I absolutely love everything about Duncan Grant’s studio and the wash of green paint on the back wall – it’s just perfect! The fireplace is just so iconic with its painted nudes and mantelpiece filled with hand-painted ceramics and family photographs. I also particularly like the large off white dresser with floral motifs in the kitchen and the round dining room table. The combination of pink, grey, and yellow is so lovely.
LEFT: ‘CHARLESTON STUDY 1’ BY CAMILLA PERKINS, OIL PASTEL ON PAPER A4 2021, £300; RIGHT: ‘CHARLESTON STUDY 3’ BY CAMILLA PERKINS, OIL PASTEL ON PAPER A4 2021, £300, BOTH AVAILABLE AT PARTNERSHIP EDITIONS
What else influences your work?
I am hugely influenced by vintage textiles from around the world, and the colour palettes from the mid century children’s books which I grew up reading. I will never get tired of searching for mis-matched antique vases and glassware that I use to inspire my floral pieces, and summertime flowers and plants which are so bright and beautiful.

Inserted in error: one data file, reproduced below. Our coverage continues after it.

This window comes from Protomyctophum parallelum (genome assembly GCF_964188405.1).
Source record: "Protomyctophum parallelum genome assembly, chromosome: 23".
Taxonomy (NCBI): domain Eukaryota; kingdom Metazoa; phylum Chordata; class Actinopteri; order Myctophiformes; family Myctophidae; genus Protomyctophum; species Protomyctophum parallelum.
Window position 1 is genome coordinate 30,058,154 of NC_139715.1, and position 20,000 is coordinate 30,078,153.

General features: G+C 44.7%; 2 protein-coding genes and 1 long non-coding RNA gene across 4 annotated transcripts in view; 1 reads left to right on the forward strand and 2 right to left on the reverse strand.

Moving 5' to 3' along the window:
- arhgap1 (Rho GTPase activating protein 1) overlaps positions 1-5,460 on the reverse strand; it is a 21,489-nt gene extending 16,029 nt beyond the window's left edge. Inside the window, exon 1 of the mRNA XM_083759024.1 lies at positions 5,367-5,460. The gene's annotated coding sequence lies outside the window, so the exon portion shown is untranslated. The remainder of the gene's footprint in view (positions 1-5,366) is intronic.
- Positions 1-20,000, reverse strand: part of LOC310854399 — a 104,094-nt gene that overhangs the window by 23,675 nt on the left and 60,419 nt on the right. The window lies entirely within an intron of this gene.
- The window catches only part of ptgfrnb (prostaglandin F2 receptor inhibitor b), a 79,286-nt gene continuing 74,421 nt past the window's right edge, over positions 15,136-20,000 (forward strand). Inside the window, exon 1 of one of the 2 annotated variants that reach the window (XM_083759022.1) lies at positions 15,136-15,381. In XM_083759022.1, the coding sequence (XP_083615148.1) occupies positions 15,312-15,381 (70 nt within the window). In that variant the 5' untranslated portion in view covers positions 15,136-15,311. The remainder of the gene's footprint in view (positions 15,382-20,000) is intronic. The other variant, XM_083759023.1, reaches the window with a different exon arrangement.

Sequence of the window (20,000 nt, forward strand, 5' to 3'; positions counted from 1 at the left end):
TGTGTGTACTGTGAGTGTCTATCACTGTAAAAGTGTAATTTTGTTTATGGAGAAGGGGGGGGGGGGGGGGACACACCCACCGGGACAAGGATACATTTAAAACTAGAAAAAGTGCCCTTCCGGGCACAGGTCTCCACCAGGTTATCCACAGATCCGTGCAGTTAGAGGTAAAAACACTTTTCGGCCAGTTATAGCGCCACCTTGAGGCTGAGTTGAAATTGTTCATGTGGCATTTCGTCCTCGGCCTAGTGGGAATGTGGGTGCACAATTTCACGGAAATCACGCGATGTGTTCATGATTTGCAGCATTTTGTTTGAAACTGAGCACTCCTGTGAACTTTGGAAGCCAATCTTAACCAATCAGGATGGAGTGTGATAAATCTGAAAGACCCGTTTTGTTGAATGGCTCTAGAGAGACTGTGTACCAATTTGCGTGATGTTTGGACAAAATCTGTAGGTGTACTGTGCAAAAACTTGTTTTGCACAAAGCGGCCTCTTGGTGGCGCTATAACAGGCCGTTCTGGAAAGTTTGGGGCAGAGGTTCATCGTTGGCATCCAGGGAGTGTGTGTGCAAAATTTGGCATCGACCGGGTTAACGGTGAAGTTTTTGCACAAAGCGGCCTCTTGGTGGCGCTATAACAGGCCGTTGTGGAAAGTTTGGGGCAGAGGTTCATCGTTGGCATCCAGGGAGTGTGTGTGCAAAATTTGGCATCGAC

What is it that you especially enjoy about hand painting furniture, and what do you think it can bring to a home?
I really love how even the most simple patterns can look so effective – all you need is a small plate to draw around to make your own Bloomsbury-inspired painted circles! A piece of hand painted furniture can add such a nice accent to a room which is in need of a pop of colour. It’s also a great sustainable way to revive an old piece of furniture rather than buying something new. My advice is to just go for it! It doesn’t matter if you don’t get it right the first time, you can always paint over it.
Which paints would you recommend for hand painting furniture, and what are the steps to take to get a great finish?